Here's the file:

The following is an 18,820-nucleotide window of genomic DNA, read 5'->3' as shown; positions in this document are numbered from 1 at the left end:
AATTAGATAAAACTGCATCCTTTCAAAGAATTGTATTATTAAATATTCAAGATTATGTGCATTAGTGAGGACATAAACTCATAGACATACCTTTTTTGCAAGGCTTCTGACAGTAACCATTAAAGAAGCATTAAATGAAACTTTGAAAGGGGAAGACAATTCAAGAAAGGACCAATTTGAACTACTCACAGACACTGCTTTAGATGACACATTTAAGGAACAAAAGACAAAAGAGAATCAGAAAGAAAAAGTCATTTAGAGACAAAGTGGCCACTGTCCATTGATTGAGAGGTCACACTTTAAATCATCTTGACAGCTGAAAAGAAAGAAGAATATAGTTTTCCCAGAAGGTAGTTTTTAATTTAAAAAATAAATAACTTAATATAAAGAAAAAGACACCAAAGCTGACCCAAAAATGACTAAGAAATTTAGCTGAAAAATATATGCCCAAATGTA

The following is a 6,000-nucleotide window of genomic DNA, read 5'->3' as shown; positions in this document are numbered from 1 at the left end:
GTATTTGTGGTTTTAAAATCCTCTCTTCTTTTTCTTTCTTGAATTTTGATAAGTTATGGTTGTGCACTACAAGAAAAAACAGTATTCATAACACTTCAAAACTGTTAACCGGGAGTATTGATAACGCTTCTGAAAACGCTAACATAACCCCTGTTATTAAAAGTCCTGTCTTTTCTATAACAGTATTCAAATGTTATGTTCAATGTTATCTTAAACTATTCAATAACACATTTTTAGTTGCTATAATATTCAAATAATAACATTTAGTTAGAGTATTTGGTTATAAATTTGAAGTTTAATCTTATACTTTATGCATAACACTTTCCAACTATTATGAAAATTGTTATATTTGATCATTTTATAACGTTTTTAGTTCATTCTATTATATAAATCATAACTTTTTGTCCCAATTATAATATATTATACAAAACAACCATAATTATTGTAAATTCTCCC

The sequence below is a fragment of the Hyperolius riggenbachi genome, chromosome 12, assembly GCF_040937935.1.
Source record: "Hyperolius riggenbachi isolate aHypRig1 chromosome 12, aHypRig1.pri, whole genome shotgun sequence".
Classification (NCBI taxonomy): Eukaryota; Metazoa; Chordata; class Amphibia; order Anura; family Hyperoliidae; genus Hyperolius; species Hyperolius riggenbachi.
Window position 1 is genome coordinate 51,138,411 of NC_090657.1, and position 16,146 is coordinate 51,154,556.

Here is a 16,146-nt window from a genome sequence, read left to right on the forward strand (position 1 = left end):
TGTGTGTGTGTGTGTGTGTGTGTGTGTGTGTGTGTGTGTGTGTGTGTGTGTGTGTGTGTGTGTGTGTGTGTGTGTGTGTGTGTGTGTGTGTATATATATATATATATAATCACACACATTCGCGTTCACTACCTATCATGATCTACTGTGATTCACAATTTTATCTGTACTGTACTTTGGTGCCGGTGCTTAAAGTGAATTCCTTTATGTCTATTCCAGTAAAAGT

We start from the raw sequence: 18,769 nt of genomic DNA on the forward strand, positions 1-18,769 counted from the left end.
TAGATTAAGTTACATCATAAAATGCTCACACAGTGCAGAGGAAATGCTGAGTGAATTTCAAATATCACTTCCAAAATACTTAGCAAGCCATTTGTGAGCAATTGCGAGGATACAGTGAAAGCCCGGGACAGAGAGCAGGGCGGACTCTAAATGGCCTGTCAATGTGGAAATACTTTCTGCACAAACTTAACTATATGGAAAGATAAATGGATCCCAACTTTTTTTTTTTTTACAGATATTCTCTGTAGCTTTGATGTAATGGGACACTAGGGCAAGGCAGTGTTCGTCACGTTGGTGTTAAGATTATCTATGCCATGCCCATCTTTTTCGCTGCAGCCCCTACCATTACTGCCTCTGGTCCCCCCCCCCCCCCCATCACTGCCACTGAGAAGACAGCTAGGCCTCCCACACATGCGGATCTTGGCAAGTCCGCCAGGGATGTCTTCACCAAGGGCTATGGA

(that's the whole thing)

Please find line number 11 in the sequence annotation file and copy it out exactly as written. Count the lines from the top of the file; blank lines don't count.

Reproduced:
We start from the raw sequence: 18,769 nt of genomic DNA on the forward strand, positions 1-18,769 counted from the left end.